| 14 April 2024, Sunday |

Turkey slams Greece’s illegal pushback policy, EU’s negligence

Greece’s illegal pushback policy and the EU’s negligence were slammed by Turkey.
Omer Celik, the spokesperson for the Justice and Development (AK) Party, said Greece’s illegal pushback of migrants is the main reason behind the recent rise in migrant deaths in the Aegean Sea. He accused the European countries of ignoring it.

“Greece’s persistent pushback policy, which is facilitated by the EU’s Frontex (border and coast guard agency) led to migrants to change their route to more dangerous and longer Italian route,” he told reporters following the party’s executive board meeting in the capital Ankara.

Turkey and human rights groups have repeatedly condemned Greece’s illegal practice of pushing back asylum seekers, saying it violates humanitarian values and international law by endangering the lives of vulnerable migrants, including women and children.

Regarding the ongoing tension between Russia and Ukraine, Celik said Turkey attaches great importance to peace and stability in the Black Sea.

“We hope that a ground, which would preserve the territorial integrity of Ukraine and clear concerns of both NATO and Russia, will be established,” he said.

Russia has recently amassed tens of thousands of troops near Ukraine’s border. The move has prompted concerns among NATO allies that Russia could be planning another military offensive against its ex-Soviet neighbor.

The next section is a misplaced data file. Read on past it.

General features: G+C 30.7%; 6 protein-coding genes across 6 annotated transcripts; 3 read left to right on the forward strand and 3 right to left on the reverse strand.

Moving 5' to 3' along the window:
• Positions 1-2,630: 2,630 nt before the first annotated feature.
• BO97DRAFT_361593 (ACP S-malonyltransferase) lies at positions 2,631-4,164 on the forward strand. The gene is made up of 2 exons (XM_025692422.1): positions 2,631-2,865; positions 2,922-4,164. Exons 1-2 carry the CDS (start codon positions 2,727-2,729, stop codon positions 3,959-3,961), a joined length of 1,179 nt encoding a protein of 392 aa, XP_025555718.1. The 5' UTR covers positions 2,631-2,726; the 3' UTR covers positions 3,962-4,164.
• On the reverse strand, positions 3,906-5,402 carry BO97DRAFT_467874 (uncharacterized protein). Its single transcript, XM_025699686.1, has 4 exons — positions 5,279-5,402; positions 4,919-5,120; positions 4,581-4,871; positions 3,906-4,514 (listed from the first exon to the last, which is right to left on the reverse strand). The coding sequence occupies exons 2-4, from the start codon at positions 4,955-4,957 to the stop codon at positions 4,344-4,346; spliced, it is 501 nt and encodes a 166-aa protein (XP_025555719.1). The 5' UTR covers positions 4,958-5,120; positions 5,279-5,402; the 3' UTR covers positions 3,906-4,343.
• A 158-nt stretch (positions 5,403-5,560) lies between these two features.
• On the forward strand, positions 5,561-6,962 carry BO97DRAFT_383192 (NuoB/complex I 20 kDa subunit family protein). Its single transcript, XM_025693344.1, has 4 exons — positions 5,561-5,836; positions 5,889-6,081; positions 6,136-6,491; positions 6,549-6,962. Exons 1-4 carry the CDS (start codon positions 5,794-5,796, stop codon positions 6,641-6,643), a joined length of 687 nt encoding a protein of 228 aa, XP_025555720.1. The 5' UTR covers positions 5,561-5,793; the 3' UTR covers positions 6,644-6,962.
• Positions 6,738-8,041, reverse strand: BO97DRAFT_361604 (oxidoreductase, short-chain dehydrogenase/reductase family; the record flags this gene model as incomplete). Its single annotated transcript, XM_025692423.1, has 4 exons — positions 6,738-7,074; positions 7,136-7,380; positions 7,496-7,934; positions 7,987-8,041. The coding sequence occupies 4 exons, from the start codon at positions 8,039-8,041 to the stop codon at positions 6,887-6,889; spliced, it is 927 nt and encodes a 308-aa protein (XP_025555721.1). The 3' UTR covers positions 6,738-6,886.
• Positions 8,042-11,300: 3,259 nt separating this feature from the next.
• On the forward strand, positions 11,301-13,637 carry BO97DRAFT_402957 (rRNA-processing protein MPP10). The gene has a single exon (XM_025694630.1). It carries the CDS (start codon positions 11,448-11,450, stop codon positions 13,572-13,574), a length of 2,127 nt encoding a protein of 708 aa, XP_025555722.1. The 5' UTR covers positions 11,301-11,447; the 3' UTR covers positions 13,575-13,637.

The US and its European allies are accusing Russia of trying to destabilize the country by providing military support to the separatist forces in Ukraine’s eastern regions.

Also addressing the normalization of ties between Turkey and Armenia, Celik said Turkey’s special envoy Serdar Kilic will soon meet with his Armenian counterpart to discuss the process.

If things went well with the normalization of the relations, which Azerbaijan has consented to and supported, Turkey and Armenia would resume charter flights as one of the steps of the process, he said.

“We hope that Armenia would give up with expansionist policies and act as a part of the mechanism that would contribute to stability in the southern Caucasus,” Celik remarked.

On Dec. 15, Turkey appointed Kilic, a former ambassador to the US, as its special envoy to discuss steps for normalization with Armenia. Three days later, Armenia also appointed its special representative for dialogue with Turkey, National Assembly Deputy Speaker Ruben Rubinyan.

On the latest developments in Libya, including the postponement of the presidential polls previously scheduled to be held on Dec. 24, Celik reiterated that Turkey supports just, free and legitimate elections which would take the country out of instability.

“Turkey expects whoever emerges victorious from the elections to represent the whole country,” he added.

On Monday, the Libyan parliament proposed postponing the country’s presidential elections by six months.

Libyan rival parties have been in disagreement over the voting timetable for the presidential and parliamentary elections to be held simultaneously or one after the other.

Libyans hope that the upcoming elections will contribute to ending an armed conflict that has plagued the oil-rich country for years.